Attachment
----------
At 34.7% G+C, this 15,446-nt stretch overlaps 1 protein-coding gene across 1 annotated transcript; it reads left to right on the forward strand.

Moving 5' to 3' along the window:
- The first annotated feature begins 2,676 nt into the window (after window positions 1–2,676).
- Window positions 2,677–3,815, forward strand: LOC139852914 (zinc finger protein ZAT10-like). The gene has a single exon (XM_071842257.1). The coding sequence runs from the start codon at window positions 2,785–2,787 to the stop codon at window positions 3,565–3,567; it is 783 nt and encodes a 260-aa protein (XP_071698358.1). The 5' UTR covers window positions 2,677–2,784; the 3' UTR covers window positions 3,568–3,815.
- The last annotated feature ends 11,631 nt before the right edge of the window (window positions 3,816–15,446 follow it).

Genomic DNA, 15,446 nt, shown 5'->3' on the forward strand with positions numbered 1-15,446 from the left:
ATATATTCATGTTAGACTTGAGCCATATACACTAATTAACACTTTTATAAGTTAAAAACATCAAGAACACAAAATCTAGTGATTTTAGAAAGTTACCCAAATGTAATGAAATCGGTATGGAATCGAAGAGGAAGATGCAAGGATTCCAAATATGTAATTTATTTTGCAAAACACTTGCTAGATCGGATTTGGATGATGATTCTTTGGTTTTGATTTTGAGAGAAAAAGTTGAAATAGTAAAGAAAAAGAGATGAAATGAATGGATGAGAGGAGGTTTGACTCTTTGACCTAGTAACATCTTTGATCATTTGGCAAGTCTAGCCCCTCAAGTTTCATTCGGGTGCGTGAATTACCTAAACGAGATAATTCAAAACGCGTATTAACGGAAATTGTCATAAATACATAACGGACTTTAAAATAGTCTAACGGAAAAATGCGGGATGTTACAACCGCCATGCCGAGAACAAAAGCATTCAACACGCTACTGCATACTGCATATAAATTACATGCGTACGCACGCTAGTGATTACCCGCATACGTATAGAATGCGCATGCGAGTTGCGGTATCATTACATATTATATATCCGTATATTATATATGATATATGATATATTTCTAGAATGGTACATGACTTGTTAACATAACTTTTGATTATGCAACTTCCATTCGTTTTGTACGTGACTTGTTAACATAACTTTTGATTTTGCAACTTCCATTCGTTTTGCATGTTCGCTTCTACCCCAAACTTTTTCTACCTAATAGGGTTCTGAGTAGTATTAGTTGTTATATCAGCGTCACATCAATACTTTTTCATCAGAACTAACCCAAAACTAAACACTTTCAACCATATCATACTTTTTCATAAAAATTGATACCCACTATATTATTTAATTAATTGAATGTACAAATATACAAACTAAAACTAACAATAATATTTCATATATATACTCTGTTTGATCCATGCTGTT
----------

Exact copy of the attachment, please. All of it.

At 34.7% G+C, this 15,446-nt stretch overlaps 1 protein-coding gene across 1 annotated transcript; it reads left to right on the forward strand.

Moving 5' to 3' along the window:
- The first annotated feature begins 2,676 nt into the window (after window positions 1–2,676).
- Window positions 2,677–3,815, forward strand: LOC139852914 (zinc finger protein ZAT10-like). The gene has a single exon (XM_071842257.1). The coding sequence runs from the start codon at window positions 2,785–2,787 to the stop codon at window positions 3,565–3,567; it is 783 nt and encodes a 260-aa protein (XP_071698358.1). The 5' UTR covers window positions 2,677–2,784; the 3' UTR covers window positions 3,568–3,815.
- The last annotated feature ends 11,631 nt before the right edge of the window (window positions 3,816–15,446 follow it).

Genomic DNA, 15,446 nt, shown 5'->3' on the forward strand with positions numbered 1-15,446 from the left:
ATATATTCATGTTAGACTTGAGCCATATACACTAATTAACACTTTTATAAGTTAAAAACATCAAGAACACAAAATCTAGTGATTTTAGAAAGTTACCCAAATGTAATGAAATCGGTATGGAATCGAAGAGGAAGATGCAAGGATTCCAAATATGTAATTTATTTTGCAAAACACTTGCTAGATCGGATTTGGATGATGATTCTTTGGTTTTGATTTTGAGAGAAAAAGTTGAAATAGTAAAGAAAAAGAGATGAAATGAATGGATGAGAGGAGGTTTGACTCTTTGACCTAGTAACATCTTTGATCATTTGGCAAGTCTAGCCCCTCAAGTTTCATTCGGGTGCGTGAATTACCTAAACGAGATAATTCAAAACGCGTATTAACGGAAATTGTCATAAATACATAACGGACTTTAAAATAGTCTAACGGAAAAATGCGGGATGTTACAACCGCCATGCCGAGAACAAAAGCATTCAACACGCTACTGCATACTGCATATAAATTACATGCGTACGCACGCTAGTGATTACCCGCATACGTATAGAATGCGCATGCGAGTTGCGGTATCATTACATATTATATATCCGTATATTATATATGATATATGATATATTTCTAGAATGGTACATGACTTGTTAACATAACTTTTGATTATGCAACTTCCATTCGTTTTGTACGTGACTTGTTAACATAACTTTTGATTTTGCAACTTCCATTCGTTTTGCATGTTCGCTTCTACCCCAAACTTTTTCTACCTAATAGGGTTCTGAGTAGTATTAGTTGTTATATCAGCGTCACATCAATACTTTTTCATCAGAACTAACCCAAAACTAAACACTTTCAACCATATCATACTTTTTCATAAAAATTGATACCCACTATATTATTTAATTAATTGAATGTACAAATATACAAACTAAAACTAACAATAATATTTCATATATATACTCTGTTTGATCCATGCTGTT